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Health Maintenance Behaviors


"Motivation for maintaining good health practices has to come from within me. I can't let my family pressure me into trying to do some sport or activity that I know is physically impossible. They have to learn to accept my limitations. I only want to do those activities that I know I am capable of and am comfortable doing." [32-year-old woman with cerebral palsy]


Maintaining good health as a woman with a physical disability demands essentially the same precautions and proactive measures as for all women, with a few extra challenges. Keeping a diet that is low in fat is always advisable, but women with severe functional limitations may have to rely on attendants or friends to cook for them, making it harder to control the nutritional content of the meal. Others may be forced to skip meals to divide limited attendant hours among eating, bathing, and other essential activities. We all know to avoid carcinogens like cigarette smoke, but might there be an even greater negative effect for women who are less mobile or already have impaired breathing? Exercise seems to be a universal recommendation for maintaining good health, but for women with physical disabilities, options for exercise may be seriously limited by a lack of accessible equipment and facilities, a lack of information about what type of exercise is best for them, or the severity of their physical impairment itself. In the literature there has been considerable analysis of how an individual's beliefs about her health affect her health maintenance behaviors. We are concerned that the common stereotype that people with disabilities are sick may promote "sick role" behaviors, that is, passivity and exemption from the responsibilities of life. In the interview phase of this study, we analyzed factors that were associated with wellness. We found that women who led active, healthy lives had high self-esteem, and proactively sought out and followed information about how they could maximize their health. In the national survey, we included questions about whether or not participants followed a list of health maintenance behaviors, as well as questions about their height and weight in order to calculate their body mass index.




We asked participants to indicate which health maintenance behaviors they practiced. No significant differences were found between women with disabilities and women without disabilities in eating a balanced diet (77 percent versus 73 percent), getting adequate rest (73 percent versus 73 percent), maintaining a healthy weight (61 percent versus 56 percent), moderation in alcohol consumption (81 percent versus 81 percent), not smoking (68 percent versus 66 percent), and not using recreational drugs (69 percent versus 72 percent). Significantly fewer women with disabilities, however, reported that they exercised regularly (46 percent versus 73 percent).

Our finding that women with and without disabilities do not differ substantially on maintaining a healthy weight was based on a body mass index analysis (weight in kilograms divided by height in meters squared). The average body mass index of women with disabilities was 26 kg/m2 (the standard for normal is 20-25 kg/m2). About the same percentage of women with and without disabilities were in the various obesity categories (23 percent versus 28 percent); however, significantly more women with disabilities were in a lower BMI category (20 percent versus 11 percent). Little exists in the literature about appropriate goal BMI for women with specific disabilities. In our sample, women with spinal cord injury or neuromuscular disorders were more likely to fall into the <20 kg/m2 category than those with other disabilities, which is not surprising in light of the degree of loss of muscle mass in these disorders. More women with post-polio and multiple sclerosis were in the moderately obese category than women with other disabilities. We wanted to know if whether or not a woman smoked, maintained a healthy diet, exercised, or had hypertension was associated with obesity. For women without disabilities, there was an association with diet, exercise, and hypertension. For women with spinal cord injuries, obesity was associated with high blood pressure. For women with post-polio, obesity was associated with lack of exercise.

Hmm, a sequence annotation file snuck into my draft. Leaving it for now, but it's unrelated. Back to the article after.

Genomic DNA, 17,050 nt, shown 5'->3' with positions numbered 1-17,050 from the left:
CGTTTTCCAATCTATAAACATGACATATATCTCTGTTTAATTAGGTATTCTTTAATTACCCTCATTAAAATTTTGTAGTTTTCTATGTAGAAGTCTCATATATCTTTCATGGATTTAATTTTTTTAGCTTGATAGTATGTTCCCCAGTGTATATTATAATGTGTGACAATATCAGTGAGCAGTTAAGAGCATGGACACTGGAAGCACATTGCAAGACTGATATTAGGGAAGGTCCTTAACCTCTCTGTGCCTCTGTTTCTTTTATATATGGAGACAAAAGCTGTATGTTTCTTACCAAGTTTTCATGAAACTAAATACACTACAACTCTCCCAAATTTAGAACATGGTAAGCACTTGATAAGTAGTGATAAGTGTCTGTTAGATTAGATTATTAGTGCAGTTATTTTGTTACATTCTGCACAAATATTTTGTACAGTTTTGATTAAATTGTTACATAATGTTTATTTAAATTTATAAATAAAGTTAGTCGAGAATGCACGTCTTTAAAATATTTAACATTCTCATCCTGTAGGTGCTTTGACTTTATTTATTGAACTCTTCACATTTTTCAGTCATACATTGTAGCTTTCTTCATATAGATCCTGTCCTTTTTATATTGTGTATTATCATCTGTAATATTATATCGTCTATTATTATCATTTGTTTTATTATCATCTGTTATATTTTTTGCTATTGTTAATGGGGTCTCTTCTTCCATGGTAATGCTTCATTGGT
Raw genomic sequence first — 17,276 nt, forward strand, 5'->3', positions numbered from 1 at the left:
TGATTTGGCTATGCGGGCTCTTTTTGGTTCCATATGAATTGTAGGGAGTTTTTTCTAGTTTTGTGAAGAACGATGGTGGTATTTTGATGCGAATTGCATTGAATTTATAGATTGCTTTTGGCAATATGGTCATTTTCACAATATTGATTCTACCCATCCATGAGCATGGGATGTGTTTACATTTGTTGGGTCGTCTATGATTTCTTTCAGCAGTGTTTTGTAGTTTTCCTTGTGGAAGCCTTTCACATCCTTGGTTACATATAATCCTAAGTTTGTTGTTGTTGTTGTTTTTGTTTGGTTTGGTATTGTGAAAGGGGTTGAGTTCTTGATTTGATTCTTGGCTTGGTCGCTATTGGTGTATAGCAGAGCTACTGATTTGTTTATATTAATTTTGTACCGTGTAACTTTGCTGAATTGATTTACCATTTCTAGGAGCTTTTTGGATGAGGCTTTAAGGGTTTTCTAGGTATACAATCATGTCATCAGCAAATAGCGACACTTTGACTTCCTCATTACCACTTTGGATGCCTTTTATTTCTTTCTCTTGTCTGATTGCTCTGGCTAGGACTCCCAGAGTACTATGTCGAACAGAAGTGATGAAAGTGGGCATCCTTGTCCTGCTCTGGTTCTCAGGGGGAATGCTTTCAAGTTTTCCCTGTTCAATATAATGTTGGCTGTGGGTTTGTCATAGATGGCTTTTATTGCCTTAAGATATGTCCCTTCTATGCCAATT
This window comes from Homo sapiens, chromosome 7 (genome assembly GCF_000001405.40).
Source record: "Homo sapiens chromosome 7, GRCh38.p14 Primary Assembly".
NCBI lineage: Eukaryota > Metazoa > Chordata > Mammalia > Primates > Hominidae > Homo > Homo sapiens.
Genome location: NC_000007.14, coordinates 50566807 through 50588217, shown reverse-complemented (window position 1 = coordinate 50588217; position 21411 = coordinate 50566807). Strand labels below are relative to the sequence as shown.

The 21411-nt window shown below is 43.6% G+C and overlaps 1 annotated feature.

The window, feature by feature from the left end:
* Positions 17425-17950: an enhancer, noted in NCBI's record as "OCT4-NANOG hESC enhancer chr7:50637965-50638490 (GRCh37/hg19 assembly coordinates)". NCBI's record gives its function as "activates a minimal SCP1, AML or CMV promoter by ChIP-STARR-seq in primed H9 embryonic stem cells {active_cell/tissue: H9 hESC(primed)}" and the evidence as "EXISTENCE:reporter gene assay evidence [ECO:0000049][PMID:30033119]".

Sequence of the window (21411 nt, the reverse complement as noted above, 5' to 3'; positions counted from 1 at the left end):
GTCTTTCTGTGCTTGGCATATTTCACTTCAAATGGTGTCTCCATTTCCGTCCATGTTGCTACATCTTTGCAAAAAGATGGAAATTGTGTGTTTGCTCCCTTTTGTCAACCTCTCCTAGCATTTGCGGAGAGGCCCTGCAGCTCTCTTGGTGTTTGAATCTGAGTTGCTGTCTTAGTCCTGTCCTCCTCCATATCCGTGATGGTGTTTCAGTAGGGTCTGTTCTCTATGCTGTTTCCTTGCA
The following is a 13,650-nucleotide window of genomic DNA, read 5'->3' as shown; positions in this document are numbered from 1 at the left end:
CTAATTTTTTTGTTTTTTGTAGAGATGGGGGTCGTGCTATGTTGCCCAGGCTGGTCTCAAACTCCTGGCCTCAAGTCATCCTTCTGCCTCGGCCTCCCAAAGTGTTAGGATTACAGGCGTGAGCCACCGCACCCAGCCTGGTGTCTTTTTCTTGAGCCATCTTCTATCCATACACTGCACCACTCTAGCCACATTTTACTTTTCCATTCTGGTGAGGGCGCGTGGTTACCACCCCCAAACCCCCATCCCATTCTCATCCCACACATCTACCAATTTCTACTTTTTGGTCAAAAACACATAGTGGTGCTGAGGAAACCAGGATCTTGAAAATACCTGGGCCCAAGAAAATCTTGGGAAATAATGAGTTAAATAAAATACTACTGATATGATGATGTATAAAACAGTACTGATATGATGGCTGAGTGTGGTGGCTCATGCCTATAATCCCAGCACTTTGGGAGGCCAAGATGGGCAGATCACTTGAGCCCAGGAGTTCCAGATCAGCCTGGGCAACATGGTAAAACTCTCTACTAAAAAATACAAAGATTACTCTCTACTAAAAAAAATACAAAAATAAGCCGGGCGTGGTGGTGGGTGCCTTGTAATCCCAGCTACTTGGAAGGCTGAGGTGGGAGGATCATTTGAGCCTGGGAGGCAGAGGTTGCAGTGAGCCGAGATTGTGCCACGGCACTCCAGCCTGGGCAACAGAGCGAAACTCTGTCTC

We now have evidence that women with disabilities practice about the same health maintenance behaviors as women without disabilities, with one important exception, exercise. Many factors may contribute to this difference, including a lack of accessible exercise equipment and facilities, fatigue, pain, and weakness that may be related to disability, a lack of time that may result from the increased effort needed to execute daily living tasks, warnings from physicians that exercise may aggravate the disability, or the assumption that there is little benefit to exercise if you have a disability. We heard from many women who struggle to obtain information about what type of exercise could benefit them and what regimes they could follow to maintain optimal health. Research is needed on how to determine ideal body weight for women with physical disabilities, what the health and functional impact of increased body weight is, and whether some disabling conditions increase the risk of obesity or malnourishment. We have only begun our investigation of health maintenance for women with physical disabilities. In the next three years, we will be examining in more depth factors that are associated with wellness in this population and strategies that could help women with disabilities strengthen their belief in their capacity for good health and increase their health maintenance behaviors.